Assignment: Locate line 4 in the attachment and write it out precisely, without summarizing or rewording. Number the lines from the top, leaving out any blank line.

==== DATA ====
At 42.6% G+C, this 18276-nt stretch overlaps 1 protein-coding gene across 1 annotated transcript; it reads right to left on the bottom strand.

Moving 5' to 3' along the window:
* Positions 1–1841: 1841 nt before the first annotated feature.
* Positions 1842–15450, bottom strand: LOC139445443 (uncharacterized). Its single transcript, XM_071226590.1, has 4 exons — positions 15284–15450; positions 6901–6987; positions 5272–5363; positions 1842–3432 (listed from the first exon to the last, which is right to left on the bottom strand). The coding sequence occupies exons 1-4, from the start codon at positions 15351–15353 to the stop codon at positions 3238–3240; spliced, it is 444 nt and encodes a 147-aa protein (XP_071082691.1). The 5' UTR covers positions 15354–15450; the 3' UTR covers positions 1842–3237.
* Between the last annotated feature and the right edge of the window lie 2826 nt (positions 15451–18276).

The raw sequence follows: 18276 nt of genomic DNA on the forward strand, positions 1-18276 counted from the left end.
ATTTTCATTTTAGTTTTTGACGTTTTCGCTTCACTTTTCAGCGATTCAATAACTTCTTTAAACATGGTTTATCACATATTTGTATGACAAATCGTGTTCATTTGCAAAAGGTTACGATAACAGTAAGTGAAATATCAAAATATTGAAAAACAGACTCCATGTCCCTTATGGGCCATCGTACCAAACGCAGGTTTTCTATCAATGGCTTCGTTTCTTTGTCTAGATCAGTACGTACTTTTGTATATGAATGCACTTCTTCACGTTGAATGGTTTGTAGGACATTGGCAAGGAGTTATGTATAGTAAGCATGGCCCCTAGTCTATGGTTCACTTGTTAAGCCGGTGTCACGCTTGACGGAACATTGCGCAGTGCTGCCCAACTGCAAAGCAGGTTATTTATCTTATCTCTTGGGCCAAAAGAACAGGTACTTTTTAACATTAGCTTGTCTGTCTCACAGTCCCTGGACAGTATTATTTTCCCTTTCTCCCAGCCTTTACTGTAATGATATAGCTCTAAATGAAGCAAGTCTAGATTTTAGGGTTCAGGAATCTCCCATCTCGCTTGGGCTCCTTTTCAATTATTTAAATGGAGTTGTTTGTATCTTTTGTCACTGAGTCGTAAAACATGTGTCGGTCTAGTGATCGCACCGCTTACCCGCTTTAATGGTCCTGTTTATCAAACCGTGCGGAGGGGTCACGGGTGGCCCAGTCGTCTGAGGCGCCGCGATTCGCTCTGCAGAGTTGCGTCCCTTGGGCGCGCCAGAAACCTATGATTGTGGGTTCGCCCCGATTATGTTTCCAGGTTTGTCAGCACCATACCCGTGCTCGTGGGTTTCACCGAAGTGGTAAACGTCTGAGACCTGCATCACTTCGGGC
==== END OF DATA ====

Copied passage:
* Positions 1842–15450, bottom strand: LOC139445443 (uncharacterized). Its single transcript, XM_071226590.1, has 4 exons — positions 15284–15450; positions 6901–6987; positions 5272–5363; positions 1842–3432 (listed from the first exon to the last, which is right to left on the bottom strand). The coding sequence occupies exons 1-4, from the start codon at positions 15351–15353 to the stop codon at positions 3238–3240; spliced, it is 444 nt and encodes a 147-aa protein (XP_071082691.1). The 5' UTR covers positions 15354–15450; the 3' UTR covers positions 1842–3237.